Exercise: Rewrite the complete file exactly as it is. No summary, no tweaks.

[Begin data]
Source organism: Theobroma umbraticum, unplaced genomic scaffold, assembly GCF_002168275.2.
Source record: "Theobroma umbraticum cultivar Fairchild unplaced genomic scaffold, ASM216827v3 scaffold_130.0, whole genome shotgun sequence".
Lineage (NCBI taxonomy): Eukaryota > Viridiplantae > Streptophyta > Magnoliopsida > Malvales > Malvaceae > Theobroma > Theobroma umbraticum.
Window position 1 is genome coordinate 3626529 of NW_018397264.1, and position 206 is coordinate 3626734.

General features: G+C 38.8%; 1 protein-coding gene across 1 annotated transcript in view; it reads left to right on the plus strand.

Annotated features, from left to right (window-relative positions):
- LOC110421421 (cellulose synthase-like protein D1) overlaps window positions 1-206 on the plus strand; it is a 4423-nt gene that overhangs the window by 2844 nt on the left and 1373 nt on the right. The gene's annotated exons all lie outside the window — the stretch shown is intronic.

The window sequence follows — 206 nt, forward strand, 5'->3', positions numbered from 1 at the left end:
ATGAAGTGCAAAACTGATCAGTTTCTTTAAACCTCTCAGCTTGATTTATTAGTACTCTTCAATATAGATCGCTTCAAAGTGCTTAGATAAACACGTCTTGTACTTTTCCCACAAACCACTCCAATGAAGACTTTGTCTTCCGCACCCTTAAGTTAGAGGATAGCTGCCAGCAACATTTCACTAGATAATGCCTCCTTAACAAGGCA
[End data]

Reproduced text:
Source organism: Theobroma umbraticum, unplaced genomic scaffold, assembly GCF_002168275.2.
Source record: "Theobroma umbraticum cultivar Fairchild unplaced genomic scaffold, ASM216827v3 scaffold_130.0, whole genome shotgun sequence".
Lineage (NCBI taxonomy): Eukaryota > Viridiplantae > Streptophyta > Magnoliopsida > Malvales > Malvaceae > Theobroma > Theobroma umbraticum.
Window position 1 is genome coordinate 3626529 of NW_018397264.1, and position 206 is coordinate 3626734.

General features: G+C 38.8%; 1 protein-coding gene across 1 annotated transcript in view; it reads left to right on the plus strand.

Annotated features, from left to right (window-relative positions):
- LOC110421421 (cellulose synthase-like protein D1) overlaps window positions 1-206 on the plus strand; it is a 4423-nt gene that overhangs the window by 2844 nt on the left and 1373 nt on the right. The gene's annotated exons all lie outside the window — the stretch shown is intronic.

The window sequence follows — 206 nt, forward strand, 5'->3', positions numbered from 1 at the left end:
ATGAAGTGCAAAACTGATCAGTTTCTTTAAACCTCTCAGCTTGATTTATTAGTACTCTTCAATATAGATCGCTTCAAAGTGCTTAGATAAACACGTCTTGTACTTTTCCCACAAACCACTCCAATGAAGACTTTGTCTTCCGCACCCTTAAGTTAGAGGATAGCTGCCAGCAACATTTCACTAGATAATGCCTCCTTAACAAGGCA